To make Epsilon work with the Windows ssh client PuTTY instead of the recommended Cygwin clients, use these settings:

 scp-windows-sftp-command  psftp
 ssh-command-windows  plink
 scp-client-style  2

Be sure to install PuTTY's psftp and plink programs along with the base PuTTY installation. With PuTTY, certain features like file name completion won't be available.

Typical Configuration Walkthrough

Here are some typical steps required to get Epsilon running with secure shell and scp support. We'll assume the goal is to connect from a computer named mypc to a computer named otherbox which runs some kind of Unix-derived operating system, and where you log in using the name "myname".

Part 1: Set up the basic connection

  • If mypc runs Windows, run the Cygwin installer from and have it install its ssh package, which includes the ssh and sftp programs. (Note that Windows 10 includes ssh and sftp clients with the same names as the Cygwin clients, but which don't work well with Epsilon. Either ensure the Cygwin clients appear first on your PATH, or modify the variables ssh-command-windows and scp-windows-sftp-command to include the full path to the Cygwin clients.) On non-Windows systems, install ssh if it's not installed already.

  • Set up otherbox to run an ssh server, which may require installing and/or enabling the server. Test that mypc can access otherbox by name (for example, by typing "ping otherbox" at a command prompt).

  • You should now be able to run ssh from a command prompt on mypc to connect to otherbox, supplying your otherbox user name on the command line if it differs from your mypc user name: "ssh myname@otherbox", and typing your password on otherbox. At this point, you can edit over ssh by typing scp://myname@otherbox at a file name prompt in Epsilon (or scp://otherbox if your names match). But you'll need to type your password for each editing session.

Part 2: Set up an automatic connection

  • If your security needs permit, you may want to set up an automatic connection, where anyone signed into your account on mypc would also be able to access otherbox, with no further authorization required. To do this, first run ssh-keygen on mypc to generate a pair of files in your ~/.ssh directory containing a key pair, and enter an empty passphrase. (We'll assume you used the default file name "id_rsa".)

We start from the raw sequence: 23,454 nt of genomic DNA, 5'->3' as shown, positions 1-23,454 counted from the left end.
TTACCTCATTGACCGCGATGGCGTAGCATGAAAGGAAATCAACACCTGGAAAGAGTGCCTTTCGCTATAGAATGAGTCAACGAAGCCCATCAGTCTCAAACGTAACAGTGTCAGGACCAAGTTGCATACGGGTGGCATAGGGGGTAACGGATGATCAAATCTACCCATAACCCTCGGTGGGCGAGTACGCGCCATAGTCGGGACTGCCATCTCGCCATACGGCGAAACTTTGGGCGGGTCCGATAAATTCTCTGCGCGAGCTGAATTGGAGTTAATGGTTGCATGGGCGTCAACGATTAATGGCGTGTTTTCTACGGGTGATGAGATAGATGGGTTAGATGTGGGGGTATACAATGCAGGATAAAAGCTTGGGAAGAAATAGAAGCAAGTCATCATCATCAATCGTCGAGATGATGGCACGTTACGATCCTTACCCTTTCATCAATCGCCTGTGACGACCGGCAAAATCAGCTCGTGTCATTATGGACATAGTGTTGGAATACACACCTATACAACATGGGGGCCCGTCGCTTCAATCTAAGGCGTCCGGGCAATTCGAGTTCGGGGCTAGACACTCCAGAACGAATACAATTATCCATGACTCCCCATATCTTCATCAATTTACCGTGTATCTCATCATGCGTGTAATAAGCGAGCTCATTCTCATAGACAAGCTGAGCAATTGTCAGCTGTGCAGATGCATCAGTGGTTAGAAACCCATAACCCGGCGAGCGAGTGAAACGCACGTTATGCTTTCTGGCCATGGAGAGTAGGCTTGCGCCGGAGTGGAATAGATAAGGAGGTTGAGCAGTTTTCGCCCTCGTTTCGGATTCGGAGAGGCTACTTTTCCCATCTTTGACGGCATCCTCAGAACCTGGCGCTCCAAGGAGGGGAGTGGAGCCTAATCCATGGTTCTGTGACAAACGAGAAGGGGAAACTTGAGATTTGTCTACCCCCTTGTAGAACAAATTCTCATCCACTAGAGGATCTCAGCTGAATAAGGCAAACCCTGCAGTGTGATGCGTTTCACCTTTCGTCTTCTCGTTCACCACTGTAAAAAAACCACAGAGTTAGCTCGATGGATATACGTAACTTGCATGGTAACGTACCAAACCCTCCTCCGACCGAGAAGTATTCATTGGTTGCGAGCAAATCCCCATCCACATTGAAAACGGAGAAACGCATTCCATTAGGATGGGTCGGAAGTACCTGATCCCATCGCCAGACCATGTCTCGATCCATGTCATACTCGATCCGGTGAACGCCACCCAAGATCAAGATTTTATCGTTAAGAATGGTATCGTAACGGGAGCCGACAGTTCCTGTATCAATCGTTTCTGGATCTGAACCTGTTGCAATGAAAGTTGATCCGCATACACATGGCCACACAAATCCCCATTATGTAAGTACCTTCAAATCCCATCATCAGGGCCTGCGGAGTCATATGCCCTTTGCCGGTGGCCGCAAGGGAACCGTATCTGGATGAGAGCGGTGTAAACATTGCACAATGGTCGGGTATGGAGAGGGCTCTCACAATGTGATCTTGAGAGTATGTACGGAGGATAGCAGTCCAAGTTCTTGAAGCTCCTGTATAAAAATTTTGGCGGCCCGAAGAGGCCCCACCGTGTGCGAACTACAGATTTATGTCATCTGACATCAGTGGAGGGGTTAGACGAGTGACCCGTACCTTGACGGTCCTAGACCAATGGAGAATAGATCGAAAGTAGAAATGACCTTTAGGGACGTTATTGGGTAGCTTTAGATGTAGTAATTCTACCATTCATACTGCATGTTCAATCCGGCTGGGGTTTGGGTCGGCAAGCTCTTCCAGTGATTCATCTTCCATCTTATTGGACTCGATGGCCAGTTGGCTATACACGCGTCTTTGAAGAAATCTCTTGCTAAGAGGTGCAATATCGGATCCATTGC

• On mypc, run "scp ~/.ssh/ otherbox:.ssh/authorized_keys" to permit connections from mypc to otherbox using the key pair you just created. (If you already have an authorized_keys file on otherbox, perhaps because you connect to it over ssh from other systems, add the line from to its end, don't overwrite it.) Test this by running "ssh myname@otherbox"; it should connect without any prompt for a password.

  • You should now be able to edit over ssh by typing scp://myname@otherbox at a file name prompt in Epsilon, and immediately see a file listing.

Optional: If you'd like to use a shorthand name for otherbox, or skip typing "myname@" each time, or if you chose a non-default key pair name when you ran ssh-keygen, you'll need an ssh configuration file. On mypc, edit \cygwin64\home\YourWindowsUserName\.ssh\config (or ~/.ssh/config on non-Windows systems) and add a section like this:

Host oth
Hostname otherbox
User myname
IdentityFile ~/.ssh/mynewkey

This defines "oth" as a short name for "otherbox". (You can skip this and just use a Host line if you don't need a shorter name.) It says your login name on otherbox is "myname", so you don't have to include it when connecting. You can omit this line if your login name is the same on both systems. And it specifies a different private key file name. You can include other ssh configuration options here; for example, macOS users may want to include "UseKeychain yes" to have ssh get passphrases from your keychain.

Per-System Settings

It's possible to set up Epsilon to use one set of variables for one remote system and a different one for others. To enable this, before checking for a variable such as scp-run-helper-template, Epsilon constructs a new variable name by adding the host name of the remote system to its end. For instance, if you try to access, Epsilon first looks for a variable named scp-run-helper-template-www-example-com; if there's a variable by that name, Epsilon uses it instead of the usual one. (Epsilon constructs the variable name from a host name by replacing each non-alphanumeric character with a -.) It does this for each of its scp and ssh variables.

File Prompts in Ssh and Telnet buffers

When you're edting a local file, commands like find-file prompt, by default, with that file's directory name, so you can easily edit another file in that same directory. Begin typing an absolute pathname to another directory, and the old directory name is automatically deleted. In the same way, when you use commands like find-file from an ssh or telnet buffer, Epsilon prompts with a corresponding scp: URL so you can access files on that same system, and in your current directory on that remote system.